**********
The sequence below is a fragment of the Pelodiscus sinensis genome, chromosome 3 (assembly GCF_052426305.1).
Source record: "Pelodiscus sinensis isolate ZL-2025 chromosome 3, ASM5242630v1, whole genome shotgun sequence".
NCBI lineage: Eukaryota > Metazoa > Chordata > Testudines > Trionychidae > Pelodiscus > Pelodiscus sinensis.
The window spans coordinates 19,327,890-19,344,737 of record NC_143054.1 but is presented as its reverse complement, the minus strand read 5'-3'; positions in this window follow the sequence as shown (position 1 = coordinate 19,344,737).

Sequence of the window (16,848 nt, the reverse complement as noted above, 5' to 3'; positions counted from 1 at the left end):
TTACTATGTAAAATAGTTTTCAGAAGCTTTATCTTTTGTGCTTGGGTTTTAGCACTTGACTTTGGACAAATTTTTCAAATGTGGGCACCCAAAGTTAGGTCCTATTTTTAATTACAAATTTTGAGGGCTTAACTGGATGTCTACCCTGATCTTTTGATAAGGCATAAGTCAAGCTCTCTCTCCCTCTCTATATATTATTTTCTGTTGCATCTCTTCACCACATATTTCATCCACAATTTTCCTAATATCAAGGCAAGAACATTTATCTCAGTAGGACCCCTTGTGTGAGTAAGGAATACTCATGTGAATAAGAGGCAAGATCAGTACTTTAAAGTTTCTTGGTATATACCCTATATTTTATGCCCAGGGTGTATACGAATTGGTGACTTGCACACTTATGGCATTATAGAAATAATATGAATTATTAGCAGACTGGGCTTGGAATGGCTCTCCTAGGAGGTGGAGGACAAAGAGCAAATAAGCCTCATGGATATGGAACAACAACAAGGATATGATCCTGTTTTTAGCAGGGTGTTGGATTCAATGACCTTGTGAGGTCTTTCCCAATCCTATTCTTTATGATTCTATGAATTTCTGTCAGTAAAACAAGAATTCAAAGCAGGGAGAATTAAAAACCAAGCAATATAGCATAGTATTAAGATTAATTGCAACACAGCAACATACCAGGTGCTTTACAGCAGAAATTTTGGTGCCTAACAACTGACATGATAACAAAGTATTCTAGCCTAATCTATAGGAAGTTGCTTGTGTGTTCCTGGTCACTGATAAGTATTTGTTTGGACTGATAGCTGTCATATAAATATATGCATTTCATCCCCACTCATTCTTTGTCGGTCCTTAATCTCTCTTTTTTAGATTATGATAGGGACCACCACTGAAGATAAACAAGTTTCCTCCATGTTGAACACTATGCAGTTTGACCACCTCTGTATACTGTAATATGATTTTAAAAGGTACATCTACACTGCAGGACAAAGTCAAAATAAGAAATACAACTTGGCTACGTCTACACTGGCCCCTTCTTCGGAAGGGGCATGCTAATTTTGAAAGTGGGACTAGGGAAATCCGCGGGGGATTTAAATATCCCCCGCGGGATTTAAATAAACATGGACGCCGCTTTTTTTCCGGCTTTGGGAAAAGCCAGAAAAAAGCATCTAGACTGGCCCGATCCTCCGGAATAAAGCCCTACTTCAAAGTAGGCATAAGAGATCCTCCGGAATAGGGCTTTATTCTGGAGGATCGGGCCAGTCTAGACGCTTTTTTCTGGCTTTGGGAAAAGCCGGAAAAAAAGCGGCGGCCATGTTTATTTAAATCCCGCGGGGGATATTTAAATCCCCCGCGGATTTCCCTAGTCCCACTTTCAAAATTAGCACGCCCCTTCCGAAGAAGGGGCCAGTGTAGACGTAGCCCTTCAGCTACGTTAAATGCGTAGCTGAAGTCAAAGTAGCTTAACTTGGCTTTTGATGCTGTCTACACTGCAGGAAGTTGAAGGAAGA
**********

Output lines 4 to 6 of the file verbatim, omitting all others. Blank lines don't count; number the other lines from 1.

The window spans coordinates 19,327,890-19,344,737 of record NC_143054.1 but is presented as its reverse complement, the minus strand read 5'-3'; positions in this window follow the sequence as shown (position 1 = coordinate 19,344,737).

Sequence of the window (16,848 nt, the reverse complement as noted above, 5' to 3'; positions counted from 1 at the left end):
TTACTATGTAAAATAGTTTTCAGAAGCTTTATCTTTTGTGCTTGGGTTTTAGCACTTGACTTTGGACAAATTTTTCAAATGTGGGCACCCAAAGTTAGGTCCTATTTTTAATTACAAATTTTGAGGGCTTAACTGGATGTCTACCCTGATCTTTTGATAAGGCATAAGTCAAGCTCTCTCTCCCTCTCTATATATTATTTTCTGTTGCATCTCTTCACCACATATTTCATCCACAATTTTCCTAATATCAAGGCAAGAACATTTATCTCAGTAGGACCCCTTGTGTGAGTAAGGAATACTCATGTGAATAAGAGGCAAGATCAGTACTTTAAAGTTTCTTGGTATATACCCTATATTTTATGCCCAGGGTGTATACGAATTGGTGACTTGCACACTTATGGCATTATAGAAATAATATGAATTATTAGCAGACTGGGCTTGGAATGGCTCTCCTAGGAGGTGGAGGACAAAGAGCAAATAAGCCTCATGGATATGGAACAACAACAAGGATATGATCCTGTTTTTAGCAGGGTGTTGGATTCAATGACCTTGTGAGGTCTTTCCCAATCCTATTCTTTATGATTCTATGAATTTCTGTCAGTAAAACAAGAATTCAAAGCAGGGAGAATTAAAAACCAAGCAATATAGCATAGTATTAAGATTAATTGCAACACAGCAACATACCAGGTGCTTTACAGCAGAAATTTTGGTGCCTAACAACTGACATGATAACAAAGTATTCTAGCCTAATCTATAGGAAGTTGCTTGTGTGTTCCTGGTCACTGATAAGTATTTGTTTGGACTGATAGCTGTCATATAAATATATGCATTTCATCCCCACTCATTCTTTGTCGGTCCTTAATCTCTCTTTTTTAGATTATGATAGGGACCACCACTGAAGATAAACAAGTTTCCTCCATGTTGAACACTATGCAGTTTGACCACCTCTGTATACTGTAATATGATTTTAAAAGGTACATCTACACTGCAGGACAAAGTCAAAATAAGAAATACAACTTGGCTACGTCTACACTGGCCCCTTCTTCGGAAGGGGCATGCTAATTTTGAAAGTGGGACTAGGGAAATCCGCGGGGGATTTAAATATCCCCCGCGGGATTTAAATAAACATGGACGCCGCTTTTTTTCCGGCTTTGGGAAAAGCCAGAAAAAAGCATCTAGACTGGCCCGATCCTCCGGAATAAAGCCCTACTTCAAAGTAGGCATAAGAGATCCTCCGGAATAGGGCTTTATTCTGGAGGATCGGGCCAGTCTAGACGCTTTTTTCTGGCTTTGGGAAAAGCCGGAAAAAAAGCGGCGGCCATGTTTATTTAAATCCCGCGGGGGATATTTAAATCCCCCGCGGATTTCCCTAGTCCCACTTTCAAAATTAGCACGCCCCTTCCGAAGAAGGGGCCAGTGTAGACGTAGCCCTTCAGCTACGTTAAATGCGTAGCTGAAGTCAAAGTAGCTTAACTTGGCTTTTGATGCTGTCTACACTGCAGGAAGTTGAAGGAAGA